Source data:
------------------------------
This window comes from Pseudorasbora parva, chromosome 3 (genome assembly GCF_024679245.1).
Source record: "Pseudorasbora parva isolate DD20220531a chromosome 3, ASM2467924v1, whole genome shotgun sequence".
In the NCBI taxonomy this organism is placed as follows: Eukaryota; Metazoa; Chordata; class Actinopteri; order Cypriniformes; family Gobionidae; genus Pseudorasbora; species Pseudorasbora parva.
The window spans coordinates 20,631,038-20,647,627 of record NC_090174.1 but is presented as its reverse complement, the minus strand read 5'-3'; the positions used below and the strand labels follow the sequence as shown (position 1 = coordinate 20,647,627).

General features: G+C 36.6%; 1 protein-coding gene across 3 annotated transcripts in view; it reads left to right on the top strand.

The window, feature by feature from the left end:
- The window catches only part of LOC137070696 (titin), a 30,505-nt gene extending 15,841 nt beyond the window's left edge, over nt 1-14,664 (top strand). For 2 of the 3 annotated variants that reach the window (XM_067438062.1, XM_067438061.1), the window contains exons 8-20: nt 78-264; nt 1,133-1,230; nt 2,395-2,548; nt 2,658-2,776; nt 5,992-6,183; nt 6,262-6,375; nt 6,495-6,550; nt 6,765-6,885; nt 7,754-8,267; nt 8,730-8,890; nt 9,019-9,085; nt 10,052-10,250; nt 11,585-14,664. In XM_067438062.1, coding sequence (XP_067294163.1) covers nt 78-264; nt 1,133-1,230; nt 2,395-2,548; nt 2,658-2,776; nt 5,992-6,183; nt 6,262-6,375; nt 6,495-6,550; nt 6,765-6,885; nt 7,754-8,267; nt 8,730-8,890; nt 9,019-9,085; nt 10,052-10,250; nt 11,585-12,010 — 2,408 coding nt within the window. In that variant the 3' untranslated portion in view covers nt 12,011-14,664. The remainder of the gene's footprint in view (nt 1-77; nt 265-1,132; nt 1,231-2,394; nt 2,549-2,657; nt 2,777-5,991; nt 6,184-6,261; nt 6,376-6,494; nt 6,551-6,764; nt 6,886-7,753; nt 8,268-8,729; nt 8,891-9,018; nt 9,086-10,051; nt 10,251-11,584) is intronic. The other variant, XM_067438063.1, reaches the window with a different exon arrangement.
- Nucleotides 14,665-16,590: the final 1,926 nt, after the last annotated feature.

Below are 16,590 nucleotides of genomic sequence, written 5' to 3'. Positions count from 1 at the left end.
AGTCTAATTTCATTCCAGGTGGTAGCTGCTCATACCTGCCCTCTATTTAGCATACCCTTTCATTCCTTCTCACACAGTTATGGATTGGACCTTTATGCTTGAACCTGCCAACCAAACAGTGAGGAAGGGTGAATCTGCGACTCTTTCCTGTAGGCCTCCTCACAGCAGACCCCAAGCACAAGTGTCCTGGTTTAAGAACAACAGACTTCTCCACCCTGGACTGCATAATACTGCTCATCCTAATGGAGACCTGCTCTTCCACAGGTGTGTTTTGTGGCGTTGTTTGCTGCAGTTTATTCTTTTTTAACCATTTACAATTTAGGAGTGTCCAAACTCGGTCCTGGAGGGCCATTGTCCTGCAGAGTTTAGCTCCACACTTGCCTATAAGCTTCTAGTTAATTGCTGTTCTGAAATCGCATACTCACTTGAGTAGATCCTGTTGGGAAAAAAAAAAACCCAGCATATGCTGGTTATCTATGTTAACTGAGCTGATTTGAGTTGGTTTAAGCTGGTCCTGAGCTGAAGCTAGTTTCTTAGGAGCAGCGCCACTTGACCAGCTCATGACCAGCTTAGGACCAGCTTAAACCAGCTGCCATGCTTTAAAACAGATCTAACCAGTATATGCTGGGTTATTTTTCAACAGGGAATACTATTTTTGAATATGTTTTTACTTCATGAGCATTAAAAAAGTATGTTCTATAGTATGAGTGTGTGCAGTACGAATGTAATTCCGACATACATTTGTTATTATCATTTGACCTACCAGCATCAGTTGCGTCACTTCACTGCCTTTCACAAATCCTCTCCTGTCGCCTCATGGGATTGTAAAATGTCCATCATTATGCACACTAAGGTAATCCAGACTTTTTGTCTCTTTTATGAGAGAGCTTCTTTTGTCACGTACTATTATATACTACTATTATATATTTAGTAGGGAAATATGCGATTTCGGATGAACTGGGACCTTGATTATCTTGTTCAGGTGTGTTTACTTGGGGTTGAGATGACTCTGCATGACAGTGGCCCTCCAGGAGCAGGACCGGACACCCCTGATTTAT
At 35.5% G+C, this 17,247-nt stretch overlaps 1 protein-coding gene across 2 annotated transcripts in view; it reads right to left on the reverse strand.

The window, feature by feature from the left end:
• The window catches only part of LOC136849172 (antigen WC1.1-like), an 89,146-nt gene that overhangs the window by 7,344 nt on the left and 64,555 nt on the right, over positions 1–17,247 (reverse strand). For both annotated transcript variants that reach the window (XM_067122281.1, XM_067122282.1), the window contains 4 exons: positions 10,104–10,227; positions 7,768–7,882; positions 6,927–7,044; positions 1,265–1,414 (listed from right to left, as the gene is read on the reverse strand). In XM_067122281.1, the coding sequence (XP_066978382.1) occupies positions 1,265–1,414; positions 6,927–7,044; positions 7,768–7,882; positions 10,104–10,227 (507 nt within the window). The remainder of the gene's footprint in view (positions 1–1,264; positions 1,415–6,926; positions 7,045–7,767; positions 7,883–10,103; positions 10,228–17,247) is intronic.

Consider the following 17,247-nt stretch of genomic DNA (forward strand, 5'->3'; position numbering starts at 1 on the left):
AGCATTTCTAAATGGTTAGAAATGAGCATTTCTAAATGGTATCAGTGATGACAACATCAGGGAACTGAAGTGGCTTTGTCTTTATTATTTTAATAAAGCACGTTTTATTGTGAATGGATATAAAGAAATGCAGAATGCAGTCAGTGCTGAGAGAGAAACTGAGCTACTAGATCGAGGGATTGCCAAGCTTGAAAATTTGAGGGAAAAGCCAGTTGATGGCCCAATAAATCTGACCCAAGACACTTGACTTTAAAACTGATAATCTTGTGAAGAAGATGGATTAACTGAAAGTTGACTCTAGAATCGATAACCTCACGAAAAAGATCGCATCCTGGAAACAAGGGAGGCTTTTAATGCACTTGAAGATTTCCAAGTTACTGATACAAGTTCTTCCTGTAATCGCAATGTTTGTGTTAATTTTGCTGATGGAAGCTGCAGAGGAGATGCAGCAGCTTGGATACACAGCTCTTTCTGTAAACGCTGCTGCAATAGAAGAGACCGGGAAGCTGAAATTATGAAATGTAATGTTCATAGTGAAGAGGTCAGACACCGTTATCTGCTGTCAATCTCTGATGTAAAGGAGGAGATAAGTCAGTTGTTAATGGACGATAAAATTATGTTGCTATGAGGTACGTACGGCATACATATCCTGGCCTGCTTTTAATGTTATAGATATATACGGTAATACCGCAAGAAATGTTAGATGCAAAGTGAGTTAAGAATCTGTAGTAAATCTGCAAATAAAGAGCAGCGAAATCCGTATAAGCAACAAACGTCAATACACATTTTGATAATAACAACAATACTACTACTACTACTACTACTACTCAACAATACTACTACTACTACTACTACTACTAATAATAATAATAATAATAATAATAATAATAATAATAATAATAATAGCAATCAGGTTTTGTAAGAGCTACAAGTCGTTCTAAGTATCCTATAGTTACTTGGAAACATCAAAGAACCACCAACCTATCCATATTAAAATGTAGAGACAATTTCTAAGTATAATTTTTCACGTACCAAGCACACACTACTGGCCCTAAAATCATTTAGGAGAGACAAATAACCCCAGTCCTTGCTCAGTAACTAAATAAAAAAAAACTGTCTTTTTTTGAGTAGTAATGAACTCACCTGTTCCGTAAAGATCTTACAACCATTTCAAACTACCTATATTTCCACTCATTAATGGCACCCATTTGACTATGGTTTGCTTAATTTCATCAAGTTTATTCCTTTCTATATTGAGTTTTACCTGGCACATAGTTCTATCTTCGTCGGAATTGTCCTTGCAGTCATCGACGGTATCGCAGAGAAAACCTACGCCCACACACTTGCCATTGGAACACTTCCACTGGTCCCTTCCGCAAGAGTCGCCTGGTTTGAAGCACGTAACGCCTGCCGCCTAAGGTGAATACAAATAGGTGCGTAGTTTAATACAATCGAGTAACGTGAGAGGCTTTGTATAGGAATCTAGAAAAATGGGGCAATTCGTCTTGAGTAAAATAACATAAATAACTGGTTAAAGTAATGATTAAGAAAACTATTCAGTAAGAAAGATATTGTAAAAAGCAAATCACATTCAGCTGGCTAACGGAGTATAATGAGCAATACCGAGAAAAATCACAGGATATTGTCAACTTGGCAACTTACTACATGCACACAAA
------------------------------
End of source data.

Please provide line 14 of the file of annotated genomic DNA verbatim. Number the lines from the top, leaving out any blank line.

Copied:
Consider the following 17,247-nt stretch of genomic DNA (forward strand, 5'->3'; position numbering starts at 1 on the left):